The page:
Use whatever kind of taro you like and is available. Mature taro – which looks a bit like a football and is very heavy and starchy – will make the casserole creamier and have more of a tropical flavor. Young taro are more vegetal and juicier, and in their own way are just as fine here. So, go with what you like.

Those lovely, creamy insides
I suggest you get a good-sized amount of taro because you will probably be trimming off a good portion of the flesh in addition to the skin, since things like bruises will have to be cut away. When it comes to young taro, trim off anything that is not creamy white, and keep only the lavender parts of more mature taro. (Do note that some varieties of mature taro will come in different colors – if you get a particularly pale or deep-colored root, you will be able to easily figure out what parts are good and what parts should be 86’d.)

To select taro, first eyeball them. They should look plump all over. When you see shrinking around the base, that means they have been hanging around too long and will be dry, which in turn means that they will take forever to cook. Avoid any with mushy spots, as this indicates rot. They are quite hairy, so you will have to fondle them in the vegetable bin – try not to make a scene while doing this or frighten the children.

Lots of times the mature taro will be cut in half or pieces and wrapped in plastic. There’s nothing essentially wrong with these, but do realize that they probably had their rotted parts trimmed off and so should be checked over very carefully for signs of further damage or excessive age.

Keep your taro dry and chilled and wrapped up in a bag with a paper towel, for this will help prevent them from sprouting or decaying. Wear kitchen gloves when you start to peel them if you are allergic to their juices. (Mature taro is much more irritating to the skin than immature ones, for some reason.) 
Fry the duck & onions

Use a potato peeler to remove the skins and then carve off any less than perfect parts. They don’t have to be soaked in water like potatoes, and if you do lots at one time (highly recommended if you are a taro fanatic like me), freeze them in a single layer and then store them in a freezer bag; they do not have to be defrosted first for most dishes.

Cured duck and coconut casserole with taro
Yézhī lìyù làyā bào  椰汁荔芋臘鴨
Southern Guangxi and Guangdong
Serves 4

1 Cantonese-style cured duck leg
Boiling water, as needed
Around 1½ pounds / 700 g baby or mature taro
¼ cup / 60 ml toasted sesame oil
¼ cup / 30 g thinly julienned ginger
4 green onions, trimmed and cut into fourths
¼ cup / 30 ml mild rice wine (mijiu)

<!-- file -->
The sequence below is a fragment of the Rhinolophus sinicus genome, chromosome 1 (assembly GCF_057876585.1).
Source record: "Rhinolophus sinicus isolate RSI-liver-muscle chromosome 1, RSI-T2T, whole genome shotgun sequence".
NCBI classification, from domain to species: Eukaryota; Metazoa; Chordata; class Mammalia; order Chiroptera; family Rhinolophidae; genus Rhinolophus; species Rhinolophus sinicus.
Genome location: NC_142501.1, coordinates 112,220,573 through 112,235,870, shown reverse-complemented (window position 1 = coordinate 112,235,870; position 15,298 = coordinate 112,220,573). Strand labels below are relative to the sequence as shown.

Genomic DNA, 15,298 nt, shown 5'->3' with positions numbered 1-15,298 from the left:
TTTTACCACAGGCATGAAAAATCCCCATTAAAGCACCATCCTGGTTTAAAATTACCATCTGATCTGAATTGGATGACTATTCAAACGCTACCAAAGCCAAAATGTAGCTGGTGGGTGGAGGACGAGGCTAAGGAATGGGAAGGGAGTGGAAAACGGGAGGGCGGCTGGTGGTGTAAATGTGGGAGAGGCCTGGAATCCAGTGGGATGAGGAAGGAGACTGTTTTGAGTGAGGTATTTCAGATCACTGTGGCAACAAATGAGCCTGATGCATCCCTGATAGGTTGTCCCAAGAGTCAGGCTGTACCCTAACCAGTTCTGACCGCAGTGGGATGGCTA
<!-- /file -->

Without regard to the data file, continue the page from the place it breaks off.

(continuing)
1 (13.5 ounce / 400 g) can whole fat coconut milk
Sea salt to taste
1 green onion, trimmed and finely shredded
¼ cup / 30 g unsweetened grated coconut, toasted

1. This is great the same day that you make it, but gets even better with a day or two of rest in the fridge. Use a heavy cleaver to whack the leg into pieces that are around 1 inch / 2 cm wide all around. Place them in a saucepan, cover with water, and bring the pan to a boil over high heat. Lower the heat to a simmer and cook for about 5 minutes to remove the extra salt. Drain the duck well in a colander set in the sink, and then pat it dry with a paper towel.

2. Peel the taro, and if you are using mature taro, be sure to wear gloves if you are allergic its raw juices. Rinse the peeled taro and cut the baby ones in half or quarters, while the mature taro should be shaped into cubes that are also around 1 inch / 2 cm all around.

Chewy fried ginger!
3. Set a wok over medium-high heat and pour in the sesame oil. Sprinkle in the julienned ginger and stir the ginger constantly to toast it to a golden brown, adjusting the heat as necessary. Remove the ginger to a small work bowl. Return the oil to high heat and slide in the duck and green onions. Fry them all over so that they too are a golden brown. Pour in the rice wine, coconut milk, and a can full of boiling water, and then add the taro. Bring the liquid to a boil and then reduce the heat to maintain a bare simmer. Cook the duck uncovered until the taro is creamy, which may take from 15 to 30 minutes, depending upon the quality and age of the taro. Taste and adjust the seasoning with a bit more salt, if needed. At this point the sauce should have the consistency of heavy cream, so reduce it if necessary. The dish may be prepared ahead of time up to this point and refrigerated. Heat the dish through again before serving, of course.

4. Turn on your broiler. Scrape everything into a heatproof 4 cup / 1 liter casserole. Set it about 2 inches / 5 cm from the broiler. Keep a close eye on the dish, and remove it as soon as the top is covered with golden leopard spots. To serve, sprinkle on the green onions and then the coconut flakes and fried ginger. This is great with steamed rice of any kind plus a green vegetable stir-fried with little more than garlic and salt.